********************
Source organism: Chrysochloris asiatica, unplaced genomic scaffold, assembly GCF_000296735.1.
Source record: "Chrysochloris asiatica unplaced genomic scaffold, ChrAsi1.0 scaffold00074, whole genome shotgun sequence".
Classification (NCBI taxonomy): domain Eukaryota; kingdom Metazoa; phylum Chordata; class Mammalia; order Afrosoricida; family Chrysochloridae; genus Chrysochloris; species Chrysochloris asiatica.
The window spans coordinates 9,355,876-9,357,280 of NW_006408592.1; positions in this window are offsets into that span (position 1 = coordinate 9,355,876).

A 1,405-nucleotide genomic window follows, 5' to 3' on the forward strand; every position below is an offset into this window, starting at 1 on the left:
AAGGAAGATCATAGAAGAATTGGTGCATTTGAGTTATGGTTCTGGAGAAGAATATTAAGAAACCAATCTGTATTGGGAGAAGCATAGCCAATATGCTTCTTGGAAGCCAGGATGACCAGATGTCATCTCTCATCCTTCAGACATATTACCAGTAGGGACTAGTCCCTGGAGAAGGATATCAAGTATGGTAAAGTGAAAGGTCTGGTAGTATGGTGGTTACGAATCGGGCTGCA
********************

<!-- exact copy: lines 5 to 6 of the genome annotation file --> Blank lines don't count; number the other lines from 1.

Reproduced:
A 1,405-nucleotide genomic window follows, 5' to 3' on the forward strand; every position below is an offset into this window, starting at 1 on the left:
AAGGAAGATCATAGAAGAATTGGTGCATTTGAGTTATGGTTCTGGAGAAGAATATTAAGAAACCAATCTGTATTGGGAGAAGCATAGCCAATATGCTTCTTGGAAGCCAGGATGACCAGATGTCATCTCTCATCCTTCAGACATATTACCAGTAGGGACTAGTCCCTGGAGAAGGATATCAAGTATGGTAAAGTGAAAGGTCTGGTAGTATGGTGGTTACGAATCGGGCTGCA